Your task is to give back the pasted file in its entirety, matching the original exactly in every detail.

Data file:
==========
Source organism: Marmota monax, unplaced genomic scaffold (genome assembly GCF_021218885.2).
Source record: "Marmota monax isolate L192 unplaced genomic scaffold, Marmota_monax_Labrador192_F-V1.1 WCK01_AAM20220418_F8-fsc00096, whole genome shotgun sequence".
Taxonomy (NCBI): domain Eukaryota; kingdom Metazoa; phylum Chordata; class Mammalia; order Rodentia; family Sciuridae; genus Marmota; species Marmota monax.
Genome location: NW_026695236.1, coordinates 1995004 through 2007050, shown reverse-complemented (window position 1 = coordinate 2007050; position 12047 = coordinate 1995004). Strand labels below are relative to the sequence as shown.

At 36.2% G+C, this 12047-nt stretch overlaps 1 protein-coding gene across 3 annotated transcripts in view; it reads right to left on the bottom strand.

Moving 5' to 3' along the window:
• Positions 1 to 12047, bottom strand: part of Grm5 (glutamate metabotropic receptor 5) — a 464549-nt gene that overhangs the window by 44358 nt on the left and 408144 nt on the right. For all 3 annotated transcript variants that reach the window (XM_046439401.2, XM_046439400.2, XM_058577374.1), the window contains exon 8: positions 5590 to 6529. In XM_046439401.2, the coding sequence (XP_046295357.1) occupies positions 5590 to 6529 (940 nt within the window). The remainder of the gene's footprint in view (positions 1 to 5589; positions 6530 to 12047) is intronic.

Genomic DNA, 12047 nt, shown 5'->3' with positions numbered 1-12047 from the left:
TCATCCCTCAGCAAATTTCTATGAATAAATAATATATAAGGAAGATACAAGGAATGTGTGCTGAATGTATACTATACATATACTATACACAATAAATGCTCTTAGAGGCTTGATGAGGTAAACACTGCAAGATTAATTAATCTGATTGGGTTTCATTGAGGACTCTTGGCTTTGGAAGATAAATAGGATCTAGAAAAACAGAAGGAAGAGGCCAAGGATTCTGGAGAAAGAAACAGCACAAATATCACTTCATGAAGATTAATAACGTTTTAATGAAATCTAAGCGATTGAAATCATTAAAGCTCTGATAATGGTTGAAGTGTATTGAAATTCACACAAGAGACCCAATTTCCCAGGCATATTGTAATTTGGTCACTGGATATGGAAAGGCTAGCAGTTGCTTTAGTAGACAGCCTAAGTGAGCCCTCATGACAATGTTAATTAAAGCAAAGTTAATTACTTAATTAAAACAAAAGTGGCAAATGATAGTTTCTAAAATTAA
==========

Source organism: Marmota monax, unplaced genomic scaffold (genome assembly GCF_021218885.2).
Source record: "Marmota monax isolate L192 unplaced genomic scaffold, Marmota_monax_Labrador192_F-V1.1 WCK01_AAM20220418_F8-fsc00096, whole genome shotgun sequence".
Taxonomy (NCBI): domain Eukaryota; kingdom Metazoa; phylum Chordata; class Mammalia; order Rodentia; family Sciuridae; genus Marmota; species Marmota monax.
Genome location: NW_026695236.1, coordinates 1995004 through 2007050, shown reverse-complemented (window position 1 = coordinate 2007050; position 12047 = coordinate 1995004). Strand labels below are relative to the sequence as shown.

At 36.2% G+C, this 12047-nt stretch overlaps 1 protein-coding gene across 3 annotated transcripts in view; it reads right to left on the bottom strand.

Moving 5' to 3' along the window:
• Positions 1 to 12047, bottom strand: part of Grm5 (glutamate metabotropic receptor 5) — a 464549-nt gene that overhangs the window by 44358 nt on the left and 408144 nt on the right. For all 3 annotated transcript variants that reach the window (XM_046439401.2, XM_046439400.2, XM_058577374.1), the window contains exon 8: positions 5590 to 6529. In XM_046439401.2, the coding sequence (XP_046295357.1) occupies positions 5590 to 6529 (940 nt within the window). The remainder of the gene's footprint in view (positions 1 to 5589; positions 6530 to 12047) is intronic.

Genomic DNA, 12047 nt, shown 5'->3' with positions numbered 1-12047 from the left:
TCATCCCTCAGCAAATTTCTATGAATAAATAATATATAAGGAAGATACAAGGAATGTGTGCTGAATGTATACTATACATATACTATACACAATAAATGCTCTTAGAGGCTTGATGAGGTAAACACTGCAAGATTAATTAATCTGATTGGGTTTCATTGAGGACTCTTGGCTTTGGAAGATAAATAGGATCTAGAAAAACAGAAGGAAGAGGCCAAGGATTCTGGAGAAAGAAACAGCACAAATATCACTTCATGAAGATTAATAACGTTTTAATGAAATCTAAGCGATTGAAATCATTAAAGCTCTGATAATGGTTGAAGTGTATTGAAATTCACACAAGAGACCCAATTTCCCAGGCATATTGTAATTTGGTCACTGGATATGGAAAGGCTAGCAGTTGCTTTAGTAGACAGCCTAAGTGAGCCCTCATGACAATGTTAATTAAAGCAAAGTTAATTACTTAATTAAAACAAAAGTGGCAAATGATAGTTTCTAAAATTAA